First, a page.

Prior to his photographic tour of 1842–45, which brought him from Paris through Italy, Greece, Egypt, Syria, Turkey, and Lebanon and resulted in over a thousand individual daguerreotypes, de Prangey conducted a journey in the early 1830s, recording what he found in France, Italy, Spain, and Switzerland through watercolors and line drawings, likely executed using a camera lucida. Despite the technical prowess and beauty of de Prangey’s daguerreotypes, there’s no evidence that he ever exhibited them to the public. Indeed, he may have seen them primarily as a means to an end, using their precise details as a guide to hand-drawn illustrations for lithographic reproduction, some of which were included in his 1846 publication Monuments arabes d’Egypte, de Syrie, et d’Asie mineure, leaves from which appear in the Met’s exhibition.
As we browse the more than 120 daguerreotypes on view, it’s inevitable that they might prompt contemplation of our own century, in which picture-taking has become a near-universal pursuit. Yet to understand these selections from de Prangey’s colonial-era hoard mainly as precursors to our own hyper-mediatized culture would be an act of simplistic historical narcissism, like gazing into their mirrored surfaces and only paying attention to one’s own reflection. For what is most compelling about these images is how alien they are to contemporary photography. We experience photography today as the creation of an image-as-information, inherently weightless, fungible, and mobile. In contrast, daguerreotypy involved the making of not only an image, but an artifact, something closer to a plaster cast than a digital picture. As its name implies, it’s more akin to a -type, an impression or stamp, than a -graph, the result of writing or drawing.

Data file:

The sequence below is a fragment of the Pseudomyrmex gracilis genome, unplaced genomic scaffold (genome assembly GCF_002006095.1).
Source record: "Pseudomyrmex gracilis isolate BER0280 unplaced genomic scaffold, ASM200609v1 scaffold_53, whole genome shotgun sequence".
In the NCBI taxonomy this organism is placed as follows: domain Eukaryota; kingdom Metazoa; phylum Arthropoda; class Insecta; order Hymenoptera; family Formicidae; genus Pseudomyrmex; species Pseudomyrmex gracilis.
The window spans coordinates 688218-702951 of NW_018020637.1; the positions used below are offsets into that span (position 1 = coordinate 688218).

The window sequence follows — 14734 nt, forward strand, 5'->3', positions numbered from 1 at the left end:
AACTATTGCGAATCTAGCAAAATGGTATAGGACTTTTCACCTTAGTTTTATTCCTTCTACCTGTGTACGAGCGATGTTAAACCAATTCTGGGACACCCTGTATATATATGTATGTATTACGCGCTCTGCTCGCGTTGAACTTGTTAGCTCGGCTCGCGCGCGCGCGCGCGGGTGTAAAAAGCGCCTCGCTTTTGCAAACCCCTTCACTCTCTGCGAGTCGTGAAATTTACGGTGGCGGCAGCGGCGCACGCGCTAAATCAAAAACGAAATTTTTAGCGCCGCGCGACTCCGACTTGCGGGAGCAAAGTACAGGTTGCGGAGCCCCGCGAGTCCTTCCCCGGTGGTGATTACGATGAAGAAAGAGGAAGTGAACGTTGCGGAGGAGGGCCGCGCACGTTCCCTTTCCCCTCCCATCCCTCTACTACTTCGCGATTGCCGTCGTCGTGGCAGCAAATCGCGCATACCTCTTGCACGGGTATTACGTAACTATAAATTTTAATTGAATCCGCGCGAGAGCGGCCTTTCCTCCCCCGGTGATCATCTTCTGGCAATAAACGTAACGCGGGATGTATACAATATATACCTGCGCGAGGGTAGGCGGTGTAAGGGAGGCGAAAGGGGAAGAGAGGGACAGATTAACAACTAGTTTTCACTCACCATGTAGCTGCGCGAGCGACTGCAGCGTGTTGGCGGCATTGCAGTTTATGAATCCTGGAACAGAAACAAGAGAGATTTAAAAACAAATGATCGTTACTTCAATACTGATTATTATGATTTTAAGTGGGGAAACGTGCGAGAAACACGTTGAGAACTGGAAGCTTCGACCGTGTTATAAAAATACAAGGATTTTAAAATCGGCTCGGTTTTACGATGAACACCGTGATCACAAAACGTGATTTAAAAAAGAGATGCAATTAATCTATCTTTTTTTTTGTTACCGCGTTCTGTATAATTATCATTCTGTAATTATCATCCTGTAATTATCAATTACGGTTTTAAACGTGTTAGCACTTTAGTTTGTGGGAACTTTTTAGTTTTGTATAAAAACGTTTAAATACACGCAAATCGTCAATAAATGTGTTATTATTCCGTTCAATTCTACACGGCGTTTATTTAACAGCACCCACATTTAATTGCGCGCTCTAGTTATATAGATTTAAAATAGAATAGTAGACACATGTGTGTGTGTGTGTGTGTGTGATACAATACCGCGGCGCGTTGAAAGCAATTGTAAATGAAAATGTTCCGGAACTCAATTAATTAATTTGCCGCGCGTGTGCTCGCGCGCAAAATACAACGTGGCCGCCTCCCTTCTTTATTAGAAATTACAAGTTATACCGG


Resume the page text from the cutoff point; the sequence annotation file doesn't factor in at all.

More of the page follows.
Imprinted directly upon a silvered plate, and thus produced without a negative from which prints could be made, every daguerreotype is unique and, in its own time, unreproducible by any mass-scale process. De Prangey’s are even more unusual in that he worked with a massive custom-built camera that could hold plates significantly larger, at over nine by seven inches, than commercially available ones; he also used multiple exposures on a single plate to create daguerreotypes of dimensions found nowhere else, like skinny vertical studies of columns, or horizontal panoramas of disintegrated cityscapes. Even today, their coruscating surfaces resist versioning, since modern photographs and scans of daguerreotypes cannot convey the way their images shimmer as one’s view shifts, or how this optical play creates a phantom depth that is nearly holographic. Consider as well that while images of de Prangey’s daguerreotypes circulate freely online, his old square of chemicalized metal called Athènes, Temple de Jupiter Olympien (1842, not included in the show) broke the record for most expensive photograph when it sold at auction in 2003.
Elsewhere in the Met can be found any number of Roman copies of Greek statuary whose originals have been lost. In this exhibition, de Prangey’s daguerreotypes play a similarly dual role. They are reproductions whose value lies not only in preserving architectures that have vanished, but as physical evidence of photography’s own ancient history.
Ed Halter is a founder and director of Light Industry, a venue for film and electronic art in Brooklyn, New York, and Critic in Residence at Bard College in Annandale-on-Hudson, New York. His collection From the Third Eye: The Evergreen Review Film Reader, coedited with Barney Rosset, was published in 2018 by Seven Stories Press.